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Faith Dressel to be Tim Orth Foundation recipient

March 10, 2008

By Linda Scherer
Staff Writer

Faith Dressel, 4, is unable to speak, but through her parents, Gary and Allyson Dressel of Winsted, her voice can be heard.

Her parents are dedicated to Faith’s cause – not only providing for her daily needs, but in doing whatever it takes to help her reach her full potential.

Faith was born with Moebius Syndrome, a rare disorder which causes facial paralysis, and low muscle tone which can delay crawling and/or walking. She has also been diagnosed with Pierre Robin Sequence, characterized by a recessed jaw.

Because Faith’s jaw is not forward enough, it has caused her airway to be partially blocked. To help her breathe, a tracheotomy is necessary. She has a gastrostomy tube (G tube) which is surgically inserted into her stomach through the abdomen and she is fed through it 20 hours a day.

As a means to help the Dressels provide for Faith, they were pleased to learn Faith was chosen as one of four recipients to receive assistance from the Tim Orth Memorial Foundation.

The foundation assists, financially or otherwise, children in the west central Minnesota area who are facing substantial medical expenses incurred as a result of a serious accident or illness.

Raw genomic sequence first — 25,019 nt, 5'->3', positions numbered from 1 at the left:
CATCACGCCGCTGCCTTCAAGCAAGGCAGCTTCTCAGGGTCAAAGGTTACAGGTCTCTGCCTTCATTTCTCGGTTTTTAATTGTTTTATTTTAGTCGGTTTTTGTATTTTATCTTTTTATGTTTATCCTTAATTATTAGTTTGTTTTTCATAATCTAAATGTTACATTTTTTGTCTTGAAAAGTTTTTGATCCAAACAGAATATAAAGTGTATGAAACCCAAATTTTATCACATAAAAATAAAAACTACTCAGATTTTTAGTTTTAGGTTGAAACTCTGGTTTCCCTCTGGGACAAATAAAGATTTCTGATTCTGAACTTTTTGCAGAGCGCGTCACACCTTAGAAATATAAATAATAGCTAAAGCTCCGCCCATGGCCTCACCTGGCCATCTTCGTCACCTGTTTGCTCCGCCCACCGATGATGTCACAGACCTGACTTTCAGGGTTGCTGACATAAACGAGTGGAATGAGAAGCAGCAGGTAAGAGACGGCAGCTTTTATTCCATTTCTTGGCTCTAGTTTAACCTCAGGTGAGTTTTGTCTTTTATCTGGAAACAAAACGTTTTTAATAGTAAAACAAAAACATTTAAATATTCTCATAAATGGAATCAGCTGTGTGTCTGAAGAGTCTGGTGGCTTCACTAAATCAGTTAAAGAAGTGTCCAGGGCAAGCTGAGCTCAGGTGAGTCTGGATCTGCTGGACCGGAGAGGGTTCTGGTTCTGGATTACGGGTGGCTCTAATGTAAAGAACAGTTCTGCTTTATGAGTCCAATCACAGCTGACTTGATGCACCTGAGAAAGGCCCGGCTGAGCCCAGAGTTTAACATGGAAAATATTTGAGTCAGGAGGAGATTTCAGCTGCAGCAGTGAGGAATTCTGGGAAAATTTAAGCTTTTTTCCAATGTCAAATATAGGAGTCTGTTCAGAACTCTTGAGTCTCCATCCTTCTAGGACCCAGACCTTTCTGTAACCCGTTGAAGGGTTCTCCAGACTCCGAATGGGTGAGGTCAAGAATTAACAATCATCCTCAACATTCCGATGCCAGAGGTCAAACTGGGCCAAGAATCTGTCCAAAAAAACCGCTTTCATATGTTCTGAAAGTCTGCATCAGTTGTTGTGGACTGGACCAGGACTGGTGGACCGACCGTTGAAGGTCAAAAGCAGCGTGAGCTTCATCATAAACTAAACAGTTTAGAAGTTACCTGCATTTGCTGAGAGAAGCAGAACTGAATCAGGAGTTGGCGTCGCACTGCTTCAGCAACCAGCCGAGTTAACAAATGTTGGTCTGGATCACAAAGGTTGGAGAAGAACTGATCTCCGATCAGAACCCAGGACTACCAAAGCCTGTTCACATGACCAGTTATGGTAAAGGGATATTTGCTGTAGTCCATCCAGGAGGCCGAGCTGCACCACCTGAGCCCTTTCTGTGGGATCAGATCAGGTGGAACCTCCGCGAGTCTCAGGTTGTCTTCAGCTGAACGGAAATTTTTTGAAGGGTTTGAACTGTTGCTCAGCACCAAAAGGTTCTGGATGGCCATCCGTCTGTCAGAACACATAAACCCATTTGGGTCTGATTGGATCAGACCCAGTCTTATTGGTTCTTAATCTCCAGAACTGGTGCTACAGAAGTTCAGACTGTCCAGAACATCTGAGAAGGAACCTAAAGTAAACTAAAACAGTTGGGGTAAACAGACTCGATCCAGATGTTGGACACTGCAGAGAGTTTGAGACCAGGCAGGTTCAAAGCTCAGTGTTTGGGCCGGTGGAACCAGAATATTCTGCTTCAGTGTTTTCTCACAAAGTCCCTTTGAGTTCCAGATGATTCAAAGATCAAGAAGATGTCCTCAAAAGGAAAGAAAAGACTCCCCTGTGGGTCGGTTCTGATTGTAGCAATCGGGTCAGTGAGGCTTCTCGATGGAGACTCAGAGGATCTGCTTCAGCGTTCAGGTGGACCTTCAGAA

The foundation is sponsoring its 10th annual Tim Orth basketball jamboree Friday, April 4 at Glencoe-Silver Lake High School, with all proceeds from the jamboree going to Faith and the other recipients.

Some items that the Dressels know Faith will need in the very near future are a bed, because she has nearly outgrown her crib, and a lift which is standard equipment for a patient once she reaches 50 pounds and requires help being moved from one place to another.

The Dressels would also like to see Faith get a crawler. A crawler has wheels on it and supports the middle of the body, and would be a real help in teaching her to crawl.

“We tried to be creative and make one by ourselves, but it was kind of crude,” Gary said.

It’s the physical therapy, occupational therapy, and other activities that Gary and Allyson are hoping will continue to help Faith make progress.

“The difficult part for us has been that it is a whole new experience in trying to be an advocate for her,” Gary said. “Trying to decide what we should be asking for her.”

Since Faith was born, the Dressels have learned more about medical terms, procedures, and doctor specialists than most people would ever learn about in a lifetime.

There are approximately 10 doctors that Faith must see at least twice a year.